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10 Songs Best Avoided at a Wedding Reception

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Chasmac is a semi-retired guitar teacher who has taught in various schools in London and elsewhere for over 30 years.

No wedding is complete without a lot of well-chosen songs that celebrate two people promising to share the rest of their lives with each other in good times and bad, in sickness and in health. Songs that reflect the joy of the occasion are easy to find, and no doubt the happy couple will have made a few of their own choices. However, unless you're a jilted and jealous ex partner of one of the wedding couple, or have an extremely wicked sense of humour, the following songs are probably best avoided.


1. "Your Cheatin' Heart" by Hank Williams Sr.

Hank gets straight to the point with this song that was inspired by his telling his new fiancé about his ex wife's behaviour. Basically he's telling his ex in the song that one day she'll have floods of tears and sleepless night and will deeply regret how she treated him. Whether that scenario ever came to pass is another story.

Your Cheatin' Heart

2. "D.I.V.O.R.C.E" by Tammy Wynette

On their wedding day both, partners are filled with excitement, hopes and dreams of a "happy ever after" lifetime together. The dreaded "D" word is one that would simply never enter their heads. Unless, of course, this song comes blaring out of the speakers at the wedding reception. As if being then forced to confront the idea wasn't upsetting and embarrassing enough, having it spelled out letter by letter as D.I.V.O.R.C.E. will probably feel like adding insult to injury.


3. "Hit the Road, Jack" by Ray Charles

In this classic song performed by Ray Charles, poor Jack is told in no uncertain terms that he's outstayed his welcome. Every appeal to his good lady's sympathetic nature is met with an unwavering response: "Hit the road, Jack, and don't you come back no more, no more, no more, no more", repeated several times just to drive the point home. Ever hopeful, Jack asks "What you say?" just in case there's the glimmer of a chance, that he misheard, but no, the same response comes again and again with undiminished insistence.

Hit the Road, Jack

4. "You're the Devil in Disguise" by Elvis Presley

The message to take from this 1963 Elvis Presley song is one of caution when entering into a romantic relationship, especially one that leads to marriage. Anyone discovering soon after getting married that the person they thought was an angel or knight in shining armour is actually the "Devil in disguise" is certainly going to feel they've made a huge mistake to put it mildly. If neither partner of the newly married couple has already considered this possibility, the wedding reception probably isn't the best place to bring it to their attention.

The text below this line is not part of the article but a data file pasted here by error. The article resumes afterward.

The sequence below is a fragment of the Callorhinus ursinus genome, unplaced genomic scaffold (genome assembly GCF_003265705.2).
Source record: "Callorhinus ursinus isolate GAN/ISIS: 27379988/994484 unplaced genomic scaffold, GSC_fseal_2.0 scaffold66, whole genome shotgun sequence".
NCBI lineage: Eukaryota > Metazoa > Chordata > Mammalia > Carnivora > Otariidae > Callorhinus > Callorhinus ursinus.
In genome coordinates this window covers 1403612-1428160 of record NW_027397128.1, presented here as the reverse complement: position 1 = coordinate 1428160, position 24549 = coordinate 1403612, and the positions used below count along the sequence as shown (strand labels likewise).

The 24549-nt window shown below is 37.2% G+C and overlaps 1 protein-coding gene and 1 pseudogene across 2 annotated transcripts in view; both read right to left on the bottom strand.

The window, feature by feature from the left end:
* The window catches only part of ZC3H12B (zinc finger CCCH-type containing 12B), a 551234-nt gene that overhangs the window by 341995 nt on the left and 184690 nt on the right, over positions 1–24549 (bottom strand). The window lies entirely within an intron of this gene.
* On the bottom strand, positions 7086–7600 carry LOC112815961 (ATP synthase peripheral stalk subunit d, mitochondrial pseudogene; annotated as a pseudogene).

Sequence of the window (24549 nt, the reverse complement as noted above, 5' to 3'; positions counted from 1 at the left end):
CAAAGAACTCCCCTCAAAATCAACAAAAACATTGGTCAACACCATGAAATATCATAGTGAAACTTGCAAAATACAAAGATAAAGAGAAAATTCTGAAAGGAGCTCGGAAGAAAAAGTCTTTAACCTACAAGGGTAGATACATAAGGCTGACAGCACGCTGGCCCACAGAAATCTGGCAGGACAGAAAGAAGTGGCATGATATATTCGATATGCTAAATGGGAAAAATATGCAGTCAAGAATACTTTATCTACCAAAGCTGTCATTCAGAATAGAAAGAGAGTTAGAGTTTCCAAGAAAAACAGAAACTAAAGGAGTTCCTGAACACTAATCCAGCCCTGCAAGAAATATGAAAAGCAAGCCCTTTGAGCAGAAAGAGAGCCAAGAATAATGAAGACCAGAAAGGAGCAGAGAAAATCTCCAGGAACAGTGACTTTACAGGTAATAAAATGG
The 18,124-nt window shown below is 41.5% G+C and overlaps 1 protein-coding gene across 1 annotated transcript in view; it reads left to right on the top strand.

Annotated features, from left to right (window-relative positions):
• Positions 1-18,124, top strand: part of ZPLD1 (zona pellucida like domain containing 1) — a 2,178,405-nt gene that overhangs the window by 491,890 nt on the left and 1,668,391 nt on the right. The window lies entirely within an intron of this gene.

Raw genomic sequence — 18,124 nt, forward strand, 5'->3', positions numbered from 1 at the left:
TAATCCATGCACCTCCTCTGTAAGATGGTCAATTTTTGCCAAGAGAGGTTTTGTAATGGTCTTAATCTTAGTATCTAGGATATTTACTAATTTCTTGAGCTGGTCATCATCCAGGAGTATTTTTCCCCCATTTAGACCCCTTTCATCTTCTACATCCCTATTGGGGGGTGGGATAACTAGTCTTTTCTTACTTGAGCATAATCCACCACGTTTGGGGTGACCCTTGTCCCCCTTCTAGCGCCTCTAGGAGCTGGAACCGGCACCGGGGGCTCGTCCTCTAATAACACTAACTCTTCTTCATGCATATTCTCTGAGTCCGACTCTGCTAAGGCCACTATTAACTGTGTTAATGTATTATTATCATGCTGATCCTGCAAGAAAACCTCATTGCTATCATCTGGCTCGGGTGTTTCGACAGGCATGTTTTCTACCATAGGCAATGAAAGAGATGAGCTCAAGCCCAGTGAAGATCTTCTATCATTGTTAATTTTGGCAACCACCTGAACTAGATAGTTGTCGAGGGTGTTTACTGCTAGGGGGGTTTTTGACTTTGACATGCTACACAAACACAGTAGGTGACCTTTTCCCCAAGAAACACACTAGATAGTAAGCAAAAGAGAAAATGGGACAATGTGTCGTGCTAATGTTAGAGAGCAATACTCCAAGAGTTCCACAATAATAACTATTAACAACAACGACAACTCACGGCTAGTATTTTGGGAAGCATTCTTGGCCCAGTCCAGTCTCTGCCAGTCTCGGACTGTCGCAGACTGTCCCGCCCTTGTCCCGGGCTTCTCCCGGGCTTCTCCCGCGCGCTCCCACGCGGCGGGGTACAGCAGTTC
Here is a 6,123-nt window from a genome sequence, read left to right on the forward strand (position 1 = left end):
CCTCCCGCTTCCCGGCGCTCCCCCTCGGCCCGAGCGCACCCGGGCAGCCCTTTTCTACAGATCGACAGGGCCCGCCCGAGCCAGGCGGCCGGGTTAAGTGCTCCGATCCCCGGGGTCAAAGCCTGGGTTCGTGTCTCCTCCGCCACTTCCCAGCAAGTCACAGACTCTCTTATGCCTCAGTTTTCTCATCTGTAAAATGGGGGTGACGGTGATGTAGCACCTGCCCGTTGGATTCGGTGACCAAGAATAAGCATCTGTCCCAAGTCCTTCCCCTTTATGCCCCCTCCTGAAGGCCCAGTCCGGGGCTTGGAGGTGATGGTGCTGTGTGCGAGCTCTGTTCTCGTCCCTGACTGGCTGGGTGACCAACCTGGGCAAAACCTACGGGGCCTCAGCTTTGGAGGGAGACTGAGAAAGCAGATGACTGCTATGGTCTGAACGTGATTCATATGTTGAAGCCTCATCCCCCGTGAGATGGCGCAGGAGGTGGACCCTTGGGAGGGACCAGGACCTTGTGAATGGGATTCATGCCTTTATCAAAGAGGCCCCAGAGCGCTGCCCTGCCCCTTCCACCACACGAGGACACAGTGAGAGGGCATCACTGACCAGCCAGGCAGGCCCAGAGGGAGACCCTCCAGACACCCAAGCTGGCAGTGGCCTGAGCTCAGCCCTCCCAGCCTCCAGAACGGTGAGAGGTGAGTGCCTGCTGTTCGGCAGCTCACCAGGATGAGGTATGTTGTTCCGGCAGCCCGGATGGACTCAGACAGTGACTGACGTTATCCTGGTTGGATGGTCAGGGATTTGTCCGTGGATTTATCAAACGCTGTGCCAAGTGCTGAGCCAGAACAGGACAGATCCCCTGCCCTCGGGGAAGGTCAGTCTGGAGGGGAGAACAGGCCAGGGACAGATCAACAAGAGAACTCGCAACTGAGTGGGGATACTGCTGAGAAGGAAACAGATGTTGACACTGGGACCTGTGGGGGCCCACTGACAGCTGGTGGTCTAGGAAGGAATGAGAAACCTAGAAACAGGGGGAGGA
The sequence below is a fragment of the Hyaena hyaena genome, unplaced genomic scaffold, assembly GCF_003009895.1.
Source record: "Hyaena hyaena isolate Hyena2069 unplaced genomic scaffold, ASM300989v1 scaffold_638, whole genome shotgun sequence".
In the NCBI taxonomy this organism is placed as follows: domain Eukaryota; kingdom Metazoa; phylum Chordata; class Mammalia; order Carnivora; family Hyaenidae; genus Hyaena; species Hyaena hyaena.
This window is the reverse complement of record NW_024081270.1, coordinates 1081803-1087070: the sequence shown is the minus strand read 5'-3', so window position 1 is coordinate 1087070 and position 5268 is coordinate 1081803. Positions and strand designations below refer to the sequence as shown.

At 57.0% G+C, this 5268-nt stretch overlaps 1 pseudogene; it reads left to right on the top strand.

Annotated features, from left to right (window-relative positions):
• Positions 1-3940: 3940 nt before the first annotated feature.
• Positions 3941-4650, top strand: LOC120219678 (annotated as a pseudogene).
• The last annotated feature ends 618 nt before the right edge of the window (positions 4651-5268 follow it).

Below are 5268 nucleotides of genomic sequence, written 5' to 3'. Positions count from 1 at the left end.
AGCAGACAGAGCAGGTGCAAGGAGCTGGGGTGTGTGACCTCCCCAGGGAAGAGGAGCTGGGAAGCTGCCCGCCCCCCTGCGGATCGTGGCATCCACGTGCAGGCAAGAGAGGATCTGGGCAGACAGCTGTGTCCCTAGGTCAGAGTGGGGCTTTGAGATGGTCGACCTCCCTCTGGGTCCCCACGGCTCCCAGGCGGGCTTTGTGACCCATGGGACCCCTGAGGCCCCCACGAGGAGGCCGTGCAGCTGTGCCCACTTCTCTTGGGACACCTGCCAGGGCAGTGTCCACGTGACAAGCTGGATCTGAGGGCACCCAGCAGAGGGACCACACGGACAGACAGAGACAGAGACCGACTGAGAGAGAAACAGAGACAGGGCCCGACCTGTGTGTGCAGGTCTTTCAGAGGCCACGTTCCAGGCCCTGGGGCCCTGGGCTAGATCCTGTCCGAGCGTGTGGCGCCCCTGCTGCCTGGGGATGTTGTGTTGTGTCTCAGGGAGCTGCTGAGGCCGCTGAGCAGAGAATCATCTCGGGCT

Devil in Disguise

5. "It's all over now" by the Rolling Stones

This 1964 song by the Rolling Stones, written by Bobby and Shirley Womack tells of a once great relationship that seems to have run its course and descended into an unfolding disaster. It's probably the last thing a newly married couple want to hear, especially on their wedding day.

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It's all Over Now

6. "Ruby, Don't Take Your Love to Town" by Kenny Rogers

This 1967 song by Kenny Rogers should be avoided, especially if one of the marriage partners is called Ruby. To suggest (intentionally or unintentionally) to Ruby's partner and all the assembled guests that poor Ruby might take her love to town instead of staying home is a sure way of making their wedding day a memorable one for all the wrong reasons.

Ruby Don't Take Your Love to Town

7. "You're no Good" by the Swinging Blue Jeans

This song was written by Clint Ballard Jr. and became a hit for the Swinging Blue Jeans in 1964. The no-holds-barred lyrics and title are definitely not conducive to building a meaningful relationship, especially a lifelong relationship.

You're no Good

8. "You're so Vain" by Carly Simon

The target of Carly Simon's 1973 hit with its less-than-complimentary lyrics (which you can see in the video below) are still open to speculation, at least officially, even if its common knowledge worldwide. The thing to be aware of with this song, though, is that the lyrics can be applied to countless people. So it can be risky having it played at a wedding if either star of the event is one for whom vanity is an undisguised character flaw.

You're so Vain

9. "The Witches Promise" by Jethro Tull

Released by Jethro Tull as a single in 1970, this song's lyrics has produced many interpretations as to its meaning. All are pretty negative and agree that the song is about betrayal, bad choices, jealousy, selfishness and deep regret. It might just give the newly married couple a fresh and disturbing insight into their relationship if they hear it. So it's probably best to not let them hear it — not yet anyway.

The Witches Promise

10. "Fistful of Love" by Antony and the Johnsons

This powerful song appears on the band's 2005 album " I am a Bird Now". It's definitely not wedding reception material as it's a very disturbing song about domestic abuse and the victim's justification of it as a sign of love.

Fistful of Love

© 2021 Chas Mac

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